Marshall’s workers would be limited to eight-hour workdays, with two 10-minute breaks and a lunch hour. And they’d only be able to work five days a week.
The California Air Resources Board would penalize Marshall $10,000 a day for not having a catalytic converter on his sluice, and eventually shut him down when they decided his operation was contributing to global warming — unless, of course, he agreed to CARB’s mandatory participation in the cap-and-trade carbon auctions.
Traveling miners would be stopped and arrested for open carry of guns.
CalEPA would put Marshall through the CEQA ringer when he tried to open up another mining operation up river.
Sutter’s Fort in Sacramento wouldn’t be built. Between the building permits, penalties and labor violations, it would be red-tagged.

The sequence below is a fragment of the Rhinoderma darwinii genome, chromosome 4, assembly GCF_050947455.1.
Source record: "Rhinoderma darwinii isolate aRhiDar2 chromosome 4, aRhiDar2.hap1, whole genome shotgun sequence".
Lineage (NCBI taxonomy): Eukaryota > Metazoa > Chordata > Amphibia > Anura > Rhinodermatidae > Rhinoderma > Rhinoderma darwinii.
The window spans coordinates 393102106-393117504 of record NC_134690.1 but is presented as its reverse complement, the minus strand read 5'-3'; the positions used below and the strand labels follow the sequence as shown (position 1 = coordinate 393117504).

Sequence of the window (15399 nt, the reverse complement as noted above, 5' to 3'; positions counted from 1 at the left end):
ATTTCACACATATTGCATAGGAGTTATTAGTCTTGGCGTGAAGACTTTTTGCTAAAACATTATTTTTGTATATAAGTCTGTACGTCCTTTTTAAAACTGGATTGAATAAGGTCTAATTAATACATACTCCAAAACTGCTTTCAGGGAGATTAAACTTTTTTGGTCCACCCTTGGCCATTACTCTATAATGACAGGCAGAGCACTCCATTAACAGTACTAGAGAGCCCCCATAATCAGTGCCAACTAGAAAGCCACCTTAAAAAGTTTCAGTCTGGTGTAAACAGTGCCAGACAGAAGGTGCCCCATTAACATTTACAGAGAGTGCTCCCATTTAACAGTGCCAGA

Even Levi Straus’s famous blue jean dye would be deemed toxic by the Department of Toxic Substances Control.
Free market facilitates business success
Environmentalists and others continue to argue that California would have been better off if gold had never been discovered. “Habitats were destroyed; entire species depleted; hillsides, streams, rivers, and watersheds destroyed,” claims Dr. Gayle Olson-Raymer at CSU Humbolt, in her class curriculum.
“Given its other natural advantages, it might have become just a populous and prosperous — but such prosperity would have been more gradual, orderly, and civilized,” Olson-Raymer said.
But the free market worked beautifully during the gold rush. It wasn’t just some gold miners who made fortunes. More fortunes were made by enterprising merchants than by miners and prospectors.
Likewise, it wouldn’t just be only the oil and gas companies enjoying the riches of the fracking boom; thousands, even millions of Californians would also create businesses because of the Monterey Shale fracking.